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Royal College of Music Museum opens as a new interactive experience

The Royal College of Music Museum offers a mix of exhibition and learning spaces

The Royal College of Music Museum opened this week and is part of the college’s £40m four-year campus transformation project.

Since 2017, the College’s iconic Grade II listed South Kensington home – with neighbours on the nearby Exhibition Road including the V&A, Science Museum and Natural History Museum –  has nearly doubled in capacity, with the museum including new exhibition and performance spaces, a triple height atrium and a new café.

The Royal College of Music Museum received a £3.6million investment from the National Lottery Heritage Fund in 2015 and the redevelopment has included its old building being demolished and a new museum built in its place.

Interactive experience

Founded in 1882, the Royal College of Music (RCM) is a world leading music conservatoire and the new museum offers visitors an interactive experience with regular performances by RCM musicians and the opportunity to create music in its new Weston Discovery Centre.

“The Royal College of Music Museum is a wonderful addition to London’s cultural scene and it will not be a quiet, stuffy place but a space filled with music,” said Professor Gabriele Rossi Rognoni, Curator of the Royal College of Music Museum and Professor of Material Culture and Music. “As well as visitors, I am excited to offer our students the unique experience of having such a rich collection on-site, as well as conservation work and historical performances, to complement their education.”

500 years of musical history

Made from incredibly rare and expensive materials, only the wealthiest clients could afford an opulent guitar like the one on the right attributed to the maker René Voboam. Photograph by Phil Rowley

Visitors have the unique opportunity to interact with more than 500 years of musical history. Items on permanent display include the world’s oldest guitar and earliest keyboard instrument with strings, along with 56 other fascinating instruments specially chosen from the Royal College of Music’s designated collection of over 15,000 items to bring musical history to life.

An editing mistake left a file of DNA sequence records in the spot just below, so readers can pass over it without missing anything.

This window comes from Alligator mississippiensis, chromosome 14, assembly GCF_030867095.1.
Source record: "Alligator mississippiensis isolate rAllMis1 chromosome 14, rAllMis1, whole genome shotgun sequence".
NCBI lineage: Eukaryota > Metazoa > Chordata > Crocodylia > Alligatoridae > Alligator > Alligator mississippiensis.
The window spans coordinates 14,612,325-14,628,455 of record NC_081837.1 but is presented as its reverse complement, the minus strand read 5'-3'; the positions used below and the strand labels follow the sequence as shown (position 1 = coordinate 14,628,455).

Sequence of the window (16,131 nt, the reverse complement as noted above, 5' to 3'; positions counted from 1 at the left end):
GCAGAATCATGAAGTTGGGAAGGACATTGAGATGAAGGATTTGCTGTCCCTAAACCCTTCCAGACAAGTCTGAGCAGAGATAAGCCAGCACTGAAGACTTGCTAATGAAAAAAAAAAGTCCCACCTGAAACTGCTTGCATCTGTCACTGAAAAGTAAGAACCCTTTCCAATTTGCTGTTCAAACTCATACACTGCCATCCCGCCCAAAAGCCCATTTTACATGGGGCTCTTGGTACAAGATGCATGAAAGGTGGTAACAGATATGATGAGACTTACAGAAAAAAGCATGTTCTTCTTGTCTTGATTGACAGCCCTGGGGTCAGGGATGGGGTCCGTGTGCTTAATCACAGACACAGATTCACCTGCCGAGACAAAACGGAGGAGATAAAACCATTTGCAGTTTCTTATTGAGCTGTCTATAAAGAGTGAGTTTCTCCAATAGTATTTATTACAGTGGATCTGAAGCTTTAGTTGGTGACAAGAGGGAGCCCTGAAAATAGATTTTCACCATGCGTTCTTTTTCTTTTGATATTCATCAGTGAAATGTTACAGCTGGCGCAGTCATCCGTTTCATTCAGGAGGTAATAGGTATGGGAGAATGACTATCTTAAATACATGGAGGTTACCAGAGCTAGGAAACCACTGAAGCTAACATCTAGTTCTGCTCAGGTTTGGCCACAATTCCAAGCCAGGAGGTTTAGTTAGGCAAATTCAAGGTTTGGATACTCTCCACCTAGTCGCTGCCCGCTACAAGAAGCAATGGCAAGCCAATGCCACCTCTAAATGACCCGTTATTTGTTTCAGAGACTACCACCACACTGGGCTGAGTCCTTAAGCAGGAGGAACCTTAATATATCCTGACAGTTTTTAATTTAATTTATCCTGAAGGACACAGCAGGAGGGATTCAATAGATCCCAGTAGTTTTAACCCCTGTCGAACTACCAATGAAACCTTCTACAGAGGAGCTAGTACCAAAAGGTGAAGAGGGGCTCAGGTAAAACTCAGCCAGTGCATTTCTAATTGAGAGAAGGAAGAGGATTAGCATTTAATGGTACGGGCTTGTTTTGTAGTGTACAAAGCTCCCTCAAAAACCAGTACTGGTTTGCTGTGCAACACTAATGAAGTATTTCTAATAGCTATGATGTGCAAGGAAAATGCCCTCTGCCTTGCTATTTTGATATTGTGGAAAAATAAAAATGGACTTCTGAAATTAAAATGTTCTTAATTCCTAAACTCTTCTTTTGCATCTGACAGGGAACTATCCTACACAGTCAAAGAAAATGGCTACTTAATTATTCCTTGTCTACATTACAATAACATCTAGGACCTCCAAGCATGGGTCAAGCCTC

The new Royal College of Music Museum brings public access to the heart of the historic institution through three key areas – Music is Creation, Music is Craft and Music is Performance – each exploring phases of the creative process from the birth of a new idea, its realisation through craftsmanship, to performance.

Digitisation centre and digital offer

Prof Rossi Rognoni said the original instruments are played occasionally but cannot be played too often so the museum has created a dedicated digitisation centre to enable digital technology to enhance the learning and visitor experience.

The Museum collection is publicly available in several free specially curated digital exhibitions that explore the core collection and spotlight particular items, composers and themes represented strongly in the Museum.

Also available online is the RCM Library’s extensive collection; together, the Royal College of Music’s Museum and Library collections were awarded prestigious designated status by Arts Council England in recognition of their outstanding cultural significance.

Story through art

The Museum is also able to tell its story through art, including an iconic portrait of Farinelli and a Tischbein featuring an instrument from the collection displayed alongside.

A series of portraits by celebrated German artist Milein Cosman will be on display to the public for the first time in the Lavery Gallery, featuring intimate sketches of RCM alumni Benjamin Britten, Ralph Vaughan Williams, Imogen Holst and Amaryllis Fleming, alongside many other composers and musicians.

The Royal College of Music Museum will also host a programme of temporary exhibition where visitors can learn how art and music came together with the first Musical Portraits in Bohemian London (1870-1930).

In Bohemeian London, Kensington was home to a lively social circle of famous artists and musicians and through their friendships they inspired each other in new, creative ways. Artists such as Birmingham’s Edward Burne-Jones and Florence-born American John Singer Sargent painted portraits and designed posters of musicians including Jan Paderewski and George Henschel.

Equally, composers who were exposed to the Pre-Raphaelite movement were inspired to write new music and many performed in artists’ studios.

Education and learning spaces

Royal College of Music students rehearse for a concert in the new museum

The Royal College of Music Museum provides unparalleled insights into music history for the public and is also an important additional learning space for RCM students. Musicians studying at the renowned institution will have access to the instruments and resident experts, complimenting their research and study with first-hand experience. The new Wolfson Centre in Music & Material Culture will house more of the Museum’s collection and facilitate on-site conservation work.

Students will be able to volunteer for museum-led educational activities aimed at primary, secondary and home-educated children.

The temporary exhibition will run until 8 January 2022. Admission to the museum is free but a ticketing system is in operation and tickets can be booked on the website.

About the author – Adrian Murphy

Adrian is the Editor of MuseumNext and has 20 years’ experience as a journalist, half of which has been writing for the cultural sector.

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